Threefold increase in Antarctic ice melting recorded

6th July 2018


P6 antarctic istock 157580637

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  • Fossil fuels

Author

Lisa Southwood

Global warming has contributed to a threefold increase in Antarctic ice melting over the last five years, with sea levels rising faster today than at any time since 1993.

A study led by researchers at the University of Leeds has found that the continent lost 219 billion tonnes of ice each year between 2012 and 2017, compared with a steady rate of 76 billion prior to that.

This has seen global sea levels rise from 2mm a year to 6mm since 2012, while a separate study from the Grantham Institute warns of a possible 25cm rise by 2070 without action to limit global warming.

Under a worst-case scenario of high greenhouse gas emissions, it is thought that ice melting could lead to a collapse of the entire West Antarctic Ice Sheet, with sea levels rising by approximately 3.5 metres.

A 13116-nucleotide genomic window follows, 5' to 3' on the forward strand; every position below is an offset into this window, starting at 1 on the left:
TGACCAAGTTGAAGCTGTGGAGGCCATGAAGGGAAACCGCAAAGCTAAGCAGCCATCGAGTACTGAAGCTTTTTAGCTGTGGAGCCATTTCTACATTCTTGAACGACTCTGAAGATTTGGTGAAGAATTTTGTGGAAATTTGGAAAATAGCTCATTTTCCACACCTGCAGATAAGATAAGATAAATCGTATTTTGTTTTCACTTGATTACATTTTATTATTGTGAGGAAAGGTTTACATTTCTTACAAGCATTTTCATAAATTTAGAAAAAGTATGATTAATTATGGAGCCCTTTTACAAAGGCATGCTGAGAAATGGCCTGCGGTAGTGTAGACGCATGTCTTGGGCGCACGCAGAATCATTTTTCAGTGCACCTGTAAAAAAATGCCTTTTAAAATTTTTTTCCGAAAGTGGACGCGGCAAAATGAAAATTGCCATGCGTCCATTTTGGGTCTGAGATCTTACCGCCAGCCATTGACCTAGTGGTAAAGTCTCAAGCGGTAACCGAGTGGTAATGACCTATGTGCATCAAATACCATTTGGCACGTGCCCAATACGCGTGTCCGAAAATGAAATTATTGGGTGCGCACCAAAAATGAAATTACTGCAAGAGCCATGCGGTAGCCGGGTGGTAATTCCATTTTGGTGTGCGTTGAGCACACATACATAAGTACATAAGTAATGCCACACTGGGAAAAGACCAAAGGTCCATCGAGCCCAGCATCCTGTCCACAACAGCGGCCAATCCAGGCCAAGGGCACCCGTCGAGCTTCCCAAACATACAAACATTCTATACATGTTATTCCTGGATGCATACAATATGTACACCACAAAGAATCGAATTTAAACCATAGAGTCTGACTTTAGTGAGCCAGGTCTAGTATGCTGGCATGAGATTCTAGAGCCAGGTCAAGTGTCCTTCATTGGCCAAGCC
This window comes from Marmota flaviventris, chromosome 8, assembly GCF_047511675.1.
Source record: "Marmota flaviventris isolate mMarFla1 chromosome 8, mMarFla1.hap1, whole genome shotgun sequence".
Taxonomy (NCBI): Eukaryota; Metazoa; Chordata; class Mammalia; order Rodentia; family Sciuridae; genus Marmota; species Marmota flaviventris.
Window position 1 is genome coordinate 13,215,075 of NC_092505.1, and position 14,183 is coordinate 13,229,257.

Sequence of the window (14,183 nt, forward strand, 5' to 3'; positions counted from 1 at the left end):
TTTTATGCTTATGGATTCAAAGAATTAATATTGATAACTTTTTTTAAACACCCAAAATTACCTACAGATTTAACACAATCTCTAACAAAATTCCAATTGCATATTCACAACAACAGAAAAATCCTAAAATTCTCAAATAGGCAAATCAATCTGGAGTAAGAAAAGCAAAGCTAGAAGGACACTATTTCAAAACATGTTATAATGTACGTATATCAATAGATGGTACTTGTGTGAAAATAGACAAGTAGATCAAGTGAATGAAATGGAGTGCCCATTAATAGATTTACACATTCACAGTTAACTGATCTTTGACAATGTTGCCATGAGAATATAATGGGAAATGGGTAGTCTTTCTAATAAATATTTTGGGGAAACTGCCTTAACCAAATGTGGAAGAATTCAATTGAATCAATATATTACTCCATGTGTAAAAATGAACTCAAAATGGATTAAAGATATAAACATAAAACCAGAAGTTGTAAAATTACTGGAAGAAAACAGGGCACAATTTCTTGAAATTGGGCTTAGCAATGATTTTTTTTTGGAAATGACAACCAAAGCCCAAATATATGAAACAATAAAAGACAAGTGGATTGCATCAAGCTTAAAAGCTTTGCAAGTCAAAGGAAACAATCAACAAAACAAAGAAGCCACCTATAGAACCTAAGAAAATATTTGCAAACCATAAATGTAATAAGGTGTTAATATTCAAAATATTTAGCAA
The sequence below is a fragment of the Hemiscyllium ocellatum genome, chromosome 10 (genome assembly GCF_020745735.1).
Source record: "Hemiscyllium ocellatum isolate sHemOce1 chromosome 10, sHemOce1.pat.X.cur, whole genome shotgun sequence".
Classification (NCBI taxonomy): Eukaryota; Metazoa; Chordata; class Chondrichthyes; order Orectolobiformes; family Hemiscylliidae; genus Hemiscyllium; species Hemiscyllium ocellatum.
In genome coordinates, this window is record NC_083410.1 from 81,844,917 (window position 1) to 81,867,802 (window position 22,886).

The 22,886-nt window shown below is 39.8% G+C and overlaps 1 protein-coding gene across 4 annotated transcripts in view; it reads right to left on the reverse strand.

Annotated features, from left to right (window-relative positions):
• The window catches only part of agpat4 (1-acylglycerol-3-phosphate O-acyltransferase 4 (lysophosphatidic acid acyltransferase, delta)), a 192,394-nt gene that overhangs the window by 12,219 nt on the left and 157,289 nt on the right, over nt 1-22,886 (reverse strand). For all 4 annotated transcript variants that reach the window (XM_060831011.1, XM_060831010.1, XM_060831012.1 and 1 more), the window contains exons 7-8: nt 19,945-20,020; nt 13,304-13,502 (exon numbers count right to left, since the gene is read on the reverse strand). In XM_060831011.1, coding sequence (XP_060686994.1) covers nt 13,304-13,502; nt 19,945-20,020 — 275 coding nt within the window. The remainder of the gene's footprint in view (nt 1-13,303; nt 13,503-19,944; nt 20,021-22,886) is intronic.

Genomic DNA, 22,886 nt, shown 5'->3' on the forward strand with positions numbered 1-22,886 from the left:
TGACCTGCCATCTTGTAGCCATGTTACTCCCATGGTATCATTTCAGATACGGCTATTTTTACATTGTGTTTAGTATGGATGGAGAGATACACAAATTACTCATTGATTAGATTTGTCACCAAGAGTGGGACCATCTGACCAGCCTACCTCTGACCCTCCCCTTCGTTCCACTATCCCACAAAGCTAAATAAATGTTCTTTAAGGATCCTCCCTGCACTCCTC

The researchers warn that some of the changes facing Antarctica are already irreversible, and that decisions made over the next decade will determine the future of the continent’s ecosystem.

“This will rely on governments recognising that Antarctica is intimately coupled to the rest of the Earth system, and damage there will cause problems everywhere,” professor Martin Siegert from the Grantham Institute, said.

Antarctica stores enough frozen water to raise global sea level by 58 metres, and knowing how much ice it is losing is thought to be key to understanding the impacts of climate change.

In the worst-case scenario forecast by Siegert’s study, Antarctica will undergo rapid change, with warming, sea ice retreat and ocean acidification all altering marine ecosystems.

However, under a low-emission and strict regulations scenario, Antarctica is forecast to look much like it did in the early decades of the century, with slowing loss of ice reducing the threat of sea level rises.

“To avoid the worst impacts, we will need strong international cooperation and effective regulation backed by rigorous science,” Siegert said.

“If we recognise the importance of Antarctica, then there is the potential to enact changes that avoid ‘tipping points’ that cause runaway change, such as the collapse of the West Antarctic Ice Sheet.”

Image credit: iStock

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